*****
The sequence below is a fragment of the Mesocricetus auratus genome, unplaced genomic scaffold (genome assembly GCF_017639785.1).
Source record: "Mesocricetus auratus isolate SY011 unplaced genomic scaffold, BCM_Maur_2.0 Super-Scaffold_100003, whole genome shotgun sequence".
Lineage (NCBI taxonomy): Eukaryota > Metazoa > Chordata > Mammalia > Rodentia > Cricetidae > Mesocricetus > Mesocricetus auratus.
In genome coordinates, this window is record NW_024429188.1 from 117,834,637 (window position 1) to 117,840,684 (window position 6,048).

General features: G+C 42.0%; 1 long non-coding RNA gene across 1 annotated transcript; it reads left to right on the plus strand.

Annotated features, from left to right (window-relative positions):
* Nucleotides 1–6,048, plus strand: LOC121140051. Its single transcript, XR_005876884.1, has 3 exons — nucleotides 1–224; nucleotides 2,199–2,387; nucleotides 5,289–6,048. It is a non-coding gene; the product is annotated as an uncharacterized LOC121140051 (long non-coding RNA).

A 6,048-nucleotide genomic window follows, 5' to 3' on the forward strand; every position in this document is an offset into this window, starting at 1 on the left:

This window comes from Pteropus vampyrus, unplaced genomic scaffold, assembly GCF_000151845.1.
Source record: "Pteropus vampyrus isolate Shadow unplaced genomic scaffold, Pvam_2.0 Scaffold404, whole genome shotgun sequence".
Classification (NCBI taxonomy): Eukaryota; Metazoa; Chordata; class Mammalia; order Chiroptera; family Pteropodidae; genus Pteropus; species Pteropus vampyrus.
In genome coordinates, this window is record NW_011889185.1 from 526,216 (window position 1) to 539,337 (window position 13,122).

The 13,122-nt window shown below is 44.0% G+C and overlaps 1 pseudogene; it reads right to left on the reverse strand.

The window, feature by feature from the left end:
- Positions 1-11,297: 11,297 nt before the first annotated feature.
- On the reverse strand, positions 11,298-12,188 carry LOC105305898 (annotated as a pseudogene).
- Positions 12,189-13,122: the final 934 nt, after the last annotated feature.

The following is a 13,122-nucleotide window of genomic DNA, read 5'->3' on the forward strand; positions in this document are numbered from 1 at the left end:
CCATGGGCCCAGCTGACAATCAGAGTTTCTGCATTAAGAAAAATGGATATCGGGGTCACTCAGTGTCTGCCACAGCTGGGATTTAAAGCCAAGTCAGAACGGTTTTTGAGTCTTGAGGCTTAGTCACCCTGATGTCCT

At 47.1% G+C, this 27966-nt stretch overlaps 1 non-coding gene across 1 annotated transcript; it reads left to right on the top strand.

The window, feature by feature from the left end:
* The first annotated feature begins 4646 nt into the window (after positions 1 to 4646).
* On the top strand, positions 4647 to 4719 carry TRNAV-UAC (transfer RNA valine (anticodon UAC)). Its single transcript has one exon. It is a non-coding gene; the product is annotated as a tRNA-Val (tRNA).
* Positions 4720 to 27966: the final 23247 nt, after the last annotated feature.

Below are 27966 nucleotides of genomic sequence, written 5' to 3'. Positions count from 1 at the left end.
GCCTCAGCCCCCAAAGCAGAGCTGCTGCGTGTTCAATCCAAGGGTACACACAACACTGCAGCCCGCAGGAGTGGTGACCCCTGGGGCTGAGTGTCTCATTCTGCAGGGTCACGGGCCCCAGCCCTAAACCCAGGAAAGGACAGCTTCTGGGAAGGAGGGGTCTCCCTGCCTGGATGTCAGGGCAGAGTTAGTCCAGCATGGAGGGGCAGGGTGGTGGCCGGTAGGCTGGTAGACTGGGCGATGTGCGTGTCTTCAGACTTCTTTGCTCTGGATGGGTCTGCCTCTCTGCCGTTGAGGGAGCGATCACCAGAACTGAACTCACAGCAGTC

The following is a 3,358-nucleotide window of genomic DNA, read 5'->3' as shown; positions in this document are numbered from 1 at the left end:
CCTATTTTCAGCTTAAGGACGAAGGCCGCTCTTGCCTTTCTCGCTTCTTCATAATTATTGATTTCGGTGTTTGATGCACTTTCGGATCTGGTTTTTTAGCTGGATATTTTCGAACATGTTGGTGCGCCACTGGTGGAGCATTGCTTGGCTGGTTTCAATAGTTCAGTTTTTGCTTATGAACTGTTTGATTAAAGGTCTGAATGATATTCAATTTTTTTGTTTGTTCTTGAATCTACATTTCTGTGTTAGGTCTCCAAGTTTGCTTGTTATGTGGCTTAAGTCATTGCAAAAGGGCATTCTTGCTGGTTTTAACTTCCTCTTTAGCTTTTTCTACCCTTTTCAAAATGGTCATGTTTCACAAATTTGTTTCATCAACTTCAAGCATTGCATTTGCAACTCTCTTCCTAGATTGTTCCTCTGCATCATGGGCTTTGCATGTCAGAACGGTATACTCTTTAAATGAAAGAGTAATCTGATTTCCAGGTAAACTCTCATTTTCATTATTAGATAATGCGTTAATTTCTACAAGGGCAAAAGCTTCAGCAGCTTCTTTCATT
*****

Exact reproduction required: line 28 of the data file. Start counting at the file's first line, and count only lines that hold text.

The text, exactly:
CCTATTTTCAGCTTAAGGACGAAGGCCGCTCTTGCCTTTCTCGCTTCTTCATAATTATTGATTTCGGTGTTTGATGCACTTTCGGATCTGGTTTTTTAGCTGGATATTTTCGAACATGTTGGTGCGCCACTGGTGGAGCATTGCTTGGCTGGTTTCAATAGTTCAGTTTTTGCTTATGAACTGTTTGATTAAAGGTCTGAATGATATTCAATTTTTTTGTTTGTTCTTGAATCTACATTTCTGTGTTAGGTCTCCAAGTTTGCTTGTTATGTGGCTTAAGTCATTGCAAAAGGGCATTCTTGCTGGTTTTAACTTCCTCTTTAGCTTTTTCTACCCTTTTCAAAATGGTCATGTTTCACAAATTTGTTTCATCAACTTCAAGCATTGCATTTGCAACTCTCTTCCTAGATTGTTCCTCTGCATCATGGGCTTTGCATGTCAGAACGGTATACTCTTTAAATGAAAGAGTAATCTGATTTCCAGGTAAACTCTCATTTTCATTATTAGATAATGCGTTAATTTCTACAAGGGCAAAAGCTTCAGCAGCTTCTTTCATT